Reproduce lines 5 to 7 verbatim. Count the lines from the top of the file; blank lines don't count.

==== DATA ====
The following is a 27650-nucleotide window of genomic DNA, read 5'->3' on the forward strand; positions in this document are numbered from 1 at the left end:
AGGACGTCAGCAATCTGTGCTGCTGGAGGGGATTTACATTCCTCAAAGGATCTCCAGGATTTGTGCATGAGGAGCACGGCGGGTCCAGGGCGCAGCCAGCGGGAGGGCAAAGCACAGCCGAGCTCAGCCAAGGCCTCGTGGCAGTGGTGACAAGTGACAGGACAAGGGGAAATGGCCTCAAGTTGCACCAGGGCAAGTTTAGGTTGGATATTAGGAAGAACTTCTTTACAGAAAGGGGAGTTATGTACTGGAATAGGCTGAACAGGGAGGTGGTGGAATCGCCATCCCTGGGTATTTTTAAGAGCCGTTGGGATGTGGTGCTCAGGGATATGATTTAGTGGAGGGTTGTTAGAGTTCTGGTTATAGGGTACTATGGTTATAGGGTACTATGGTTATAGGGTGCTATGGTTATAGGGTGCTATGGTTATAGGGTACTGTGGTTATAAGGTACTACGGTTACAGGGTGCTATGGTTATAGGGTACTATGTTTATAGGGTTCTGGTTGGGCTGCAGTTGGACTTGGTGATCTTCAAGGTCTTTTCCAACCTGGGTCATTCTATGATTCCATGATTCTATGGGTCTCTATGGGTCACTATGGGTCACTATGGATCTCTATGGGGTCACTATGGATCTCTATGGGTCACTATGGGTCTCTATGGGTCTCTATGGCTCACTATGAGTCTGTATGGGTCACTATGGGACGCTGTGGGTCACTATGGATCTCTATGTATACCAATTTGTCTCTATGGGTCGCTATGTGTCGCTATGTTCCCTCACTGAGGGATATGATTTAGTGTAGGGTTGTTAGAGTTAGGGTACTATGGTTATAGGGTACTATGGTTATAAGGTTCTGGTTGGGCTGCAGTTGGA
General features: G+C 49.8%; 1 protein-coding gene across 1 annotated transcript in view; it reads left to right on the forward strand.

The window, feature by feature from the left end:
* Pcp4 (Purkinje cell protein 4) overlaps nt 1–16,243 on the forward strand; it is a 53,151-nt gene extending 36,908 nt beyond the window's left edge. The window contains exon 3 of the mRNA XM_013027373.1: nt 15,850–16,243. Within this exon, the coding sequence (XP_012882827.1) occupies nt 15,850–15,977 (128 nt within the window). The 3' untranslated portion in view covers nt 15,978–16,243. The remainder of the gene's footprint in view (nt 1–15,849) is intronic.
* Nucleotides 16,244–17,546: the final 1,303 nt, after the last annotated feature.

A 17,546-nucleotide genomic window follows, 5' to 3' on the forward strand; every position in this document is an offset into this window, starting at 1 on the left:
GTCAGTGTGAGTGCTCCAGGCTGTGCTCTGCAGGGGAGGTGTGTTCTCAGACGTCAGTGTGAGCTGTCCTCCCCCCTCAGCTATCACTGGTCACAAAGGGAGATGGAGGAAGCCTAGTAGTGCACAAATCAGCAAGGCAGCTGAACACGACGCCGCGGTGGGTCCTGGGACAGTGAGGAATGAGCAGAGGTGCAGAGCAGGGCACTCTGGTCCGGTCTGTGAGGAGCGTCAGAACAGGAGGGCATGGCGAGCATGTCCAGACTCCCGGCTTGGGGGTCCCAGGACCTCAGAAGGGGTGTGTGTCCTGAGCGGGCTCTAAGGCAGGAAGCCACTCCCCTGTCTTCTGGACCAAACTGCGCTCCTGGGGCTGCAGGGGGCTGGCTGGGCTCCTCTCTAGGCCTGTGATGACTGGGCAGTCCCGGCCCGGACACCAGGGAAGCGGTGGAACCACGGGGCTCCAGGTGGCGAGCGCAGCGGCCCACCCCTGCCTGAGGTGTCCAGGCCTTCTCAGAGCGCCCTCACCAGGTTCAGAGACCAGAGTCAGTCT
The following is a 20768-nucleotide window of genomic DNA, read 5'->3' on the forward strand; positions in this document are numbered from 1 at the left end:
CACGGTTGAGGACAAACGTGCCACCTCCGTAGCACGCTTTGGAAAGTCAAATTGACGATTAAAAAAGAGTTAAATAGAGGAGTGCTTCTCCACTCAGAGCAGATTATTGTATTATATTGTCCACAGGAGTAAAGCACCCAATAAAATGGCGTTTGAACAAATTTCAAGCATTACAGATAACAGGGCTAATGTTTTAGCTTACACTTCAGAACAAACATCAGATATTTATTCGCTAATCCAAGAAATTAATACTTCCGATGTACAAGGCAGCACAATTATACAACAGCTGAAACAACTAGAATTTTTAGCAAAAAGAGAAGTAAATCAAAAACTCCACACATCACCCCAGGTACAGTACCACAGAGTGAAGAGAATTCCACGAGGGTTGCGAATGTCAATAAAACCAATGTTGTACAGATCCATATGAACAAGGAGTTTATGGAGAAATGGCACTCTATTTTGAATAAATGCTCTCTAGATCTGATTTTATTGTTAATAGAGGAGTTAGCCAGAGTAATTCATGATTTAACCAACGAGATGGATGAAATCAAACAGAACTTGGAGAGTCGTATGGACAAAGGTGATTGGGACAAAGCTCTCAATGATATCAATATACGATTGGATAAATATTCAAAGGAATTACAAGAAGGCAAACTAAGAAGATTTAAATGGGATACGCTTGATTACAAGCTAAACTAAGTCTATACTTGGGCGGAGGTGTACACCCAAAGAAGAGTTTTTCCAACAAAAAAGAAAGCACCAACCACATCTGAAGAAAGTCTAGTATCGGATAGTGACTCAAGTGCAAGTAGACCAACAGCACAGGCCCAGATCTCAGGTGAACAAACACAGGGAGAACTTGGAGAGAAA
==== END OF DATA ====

* Pcp4 (Purkinje cell protein 4) overlaps nt 1–16,243 on the forward strand; it is a 53,151-nt gene extending 36,908 nt beyond the window's left edge. The window contains exon 3 of the mRNA XM_013027373.1: nt 15,850–16,243. Within this exon, the coding sequence (XP_012882827.1) occupies nt 15,850–15,977 (128 nt within the window). The 3' untranslated portion in view covers nt 15,978–16,243. The remainder of the gene's footprint in view (nt 1–15,849) is intronic.
* Nucleotides 16,244–17,546: the final 1,303 nt, after the last annotated feature.

A 17,546-nucleotide genomic window follows, 5' to 3' on the forward strand; every position in this document is an offset into this window, starting at 1 on the left: